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February 18, 2014

Another Delay in the al-Nashiri Case at Gitmo

Pre-trial hearings in the military commission case against Abd al-Rahim al-Nashiri, the alleged U.S.S. Cole bomber, were set to begin Monday for the first time since last year. After only ten minutes in session, the judge, Colonel James Pohl, ruled to delay the hearing until Wednesday morning after civilian defense counsel Richard Kammen said his client no longer had confidence in him. Under the military commissions act, which governs the proceedings, the accused must have learned counsel in addition to military counsel. 

If the issue is resolved and the hearing continues tomorrow, observers expect to see deliberation on a variety of procedural issues. Notably, under a provision (section 1037) in the National Defense Authorization (NDAA) for fiscal year 2014, the Chief War Crimes Prosecutor and Chief Military Defense counsel must be of equal rank. This could prove problematic as the lead prosecutor, General Mark Martins, outranks the lead defense counsel, a Colonel. Interestingly, the Secretary of Defense can waive the rank requirement, which means this could all be an empty gesture that no one is actually prepared to comply with; time will tell.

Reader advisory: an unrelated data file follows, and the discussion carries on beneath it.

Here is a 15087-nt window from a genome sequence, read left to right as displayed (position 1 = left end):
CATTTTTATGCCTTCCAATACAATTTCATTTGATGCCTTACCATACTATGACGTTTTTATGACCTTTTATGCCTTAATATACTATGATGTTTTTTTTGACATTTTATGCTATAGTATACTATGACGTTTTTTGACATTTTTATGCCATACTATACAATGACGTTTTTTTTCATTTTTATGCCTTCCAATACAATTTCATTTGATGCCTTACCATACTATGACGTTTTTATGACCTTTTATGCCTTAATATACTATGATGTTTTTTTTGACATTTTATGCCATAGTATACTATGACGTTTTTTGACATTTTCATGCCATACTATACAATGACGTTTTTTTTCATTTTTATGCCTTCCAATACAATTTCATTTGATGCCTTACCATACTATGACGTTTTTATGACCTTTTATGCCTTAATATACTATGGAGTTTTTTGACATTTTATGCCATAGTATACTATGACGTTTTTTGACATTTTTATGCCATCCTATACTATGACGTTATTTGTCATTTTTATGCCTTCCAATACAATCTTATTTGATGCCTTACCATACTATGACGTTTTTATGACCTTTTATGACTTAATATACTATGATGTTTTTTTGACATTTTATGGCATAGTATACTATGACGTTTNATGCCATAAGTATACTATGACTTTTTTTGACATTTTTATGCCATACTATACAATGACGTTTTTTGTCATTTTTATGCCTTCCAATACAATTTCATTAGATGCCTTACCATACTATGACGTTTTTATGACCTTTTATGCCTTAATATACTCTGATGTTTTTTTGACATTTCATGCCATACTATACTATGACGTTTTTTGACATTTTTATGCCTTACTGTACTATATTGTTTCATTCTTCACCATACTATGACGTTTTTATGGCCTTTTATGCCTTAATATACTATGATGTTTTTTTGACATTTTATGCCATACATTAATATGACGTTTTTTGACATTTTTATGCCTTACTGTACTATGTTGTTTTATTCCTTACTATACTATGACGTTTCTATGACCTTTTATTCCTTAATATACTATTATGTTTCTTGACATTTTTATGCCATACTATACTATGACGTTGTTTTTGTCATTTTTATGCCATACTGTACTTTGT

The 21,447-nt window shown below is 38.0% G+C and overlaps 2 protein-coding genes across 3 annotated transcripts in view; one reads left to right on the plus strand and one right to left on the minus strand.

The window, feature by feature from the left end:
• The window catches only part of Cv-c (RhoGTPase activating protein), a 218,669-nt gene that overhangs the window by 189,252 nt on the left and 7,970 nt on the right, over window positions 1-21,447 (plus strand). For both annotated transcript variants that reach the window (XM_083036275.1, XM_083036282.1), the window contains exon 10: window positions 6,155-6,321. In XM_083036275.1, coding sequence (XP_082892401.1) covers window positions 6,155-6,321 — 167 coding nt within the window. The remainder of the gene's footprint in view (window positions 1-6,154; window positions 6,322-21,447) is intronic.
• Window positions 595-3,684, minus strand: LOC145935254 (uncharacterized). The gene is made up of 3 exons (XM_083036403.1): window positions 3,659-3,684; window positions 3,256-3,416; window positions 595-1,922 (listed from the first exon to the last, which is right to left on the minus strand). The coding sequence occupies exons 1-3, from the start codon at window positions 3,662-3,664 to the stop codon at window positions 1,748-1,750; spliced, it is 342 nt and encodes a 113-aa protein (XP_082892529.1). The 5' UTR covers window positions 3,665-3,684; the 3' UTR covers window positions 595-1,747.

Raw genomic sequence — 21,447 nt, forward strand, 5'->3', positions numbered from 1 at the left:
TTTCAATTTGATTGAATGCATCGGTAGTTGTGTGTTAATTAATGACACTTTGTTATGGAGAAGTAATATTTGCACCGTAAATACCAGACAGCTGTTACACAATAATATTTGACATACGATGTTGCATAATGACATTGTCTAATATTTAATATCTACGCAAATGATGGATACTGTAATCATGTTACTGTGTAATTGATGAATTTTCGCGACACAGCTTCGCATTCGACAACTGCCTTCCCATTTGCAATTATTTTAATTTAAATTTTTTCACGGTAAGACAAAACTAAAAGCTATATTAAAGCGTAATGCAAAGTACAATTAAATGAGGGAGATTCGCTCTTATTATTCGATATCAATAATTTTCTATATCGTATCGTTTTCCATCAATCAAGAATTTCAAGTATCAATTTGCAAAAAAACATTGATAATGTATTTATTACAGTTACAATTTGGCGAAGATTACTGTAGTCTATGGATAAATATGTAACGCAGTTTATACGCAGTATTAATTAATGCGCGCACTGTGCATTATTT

Regardless, it seems to be yet another quirk of the military commissions due to their being constantly reinvented, this time by Congress via the NDAA. Of course, the result would be another delay. It’s hard to ignore the efficiency of federal courts in light of these setbacks.

In addition to my observing from Ft. Meade in Maryland, Human Rights First has sent Major General Paul D. Eaton, USA (Ret.) to Guantanamo to get a firsthand look and we’ll be reporting back tomorrow as the case moves forward.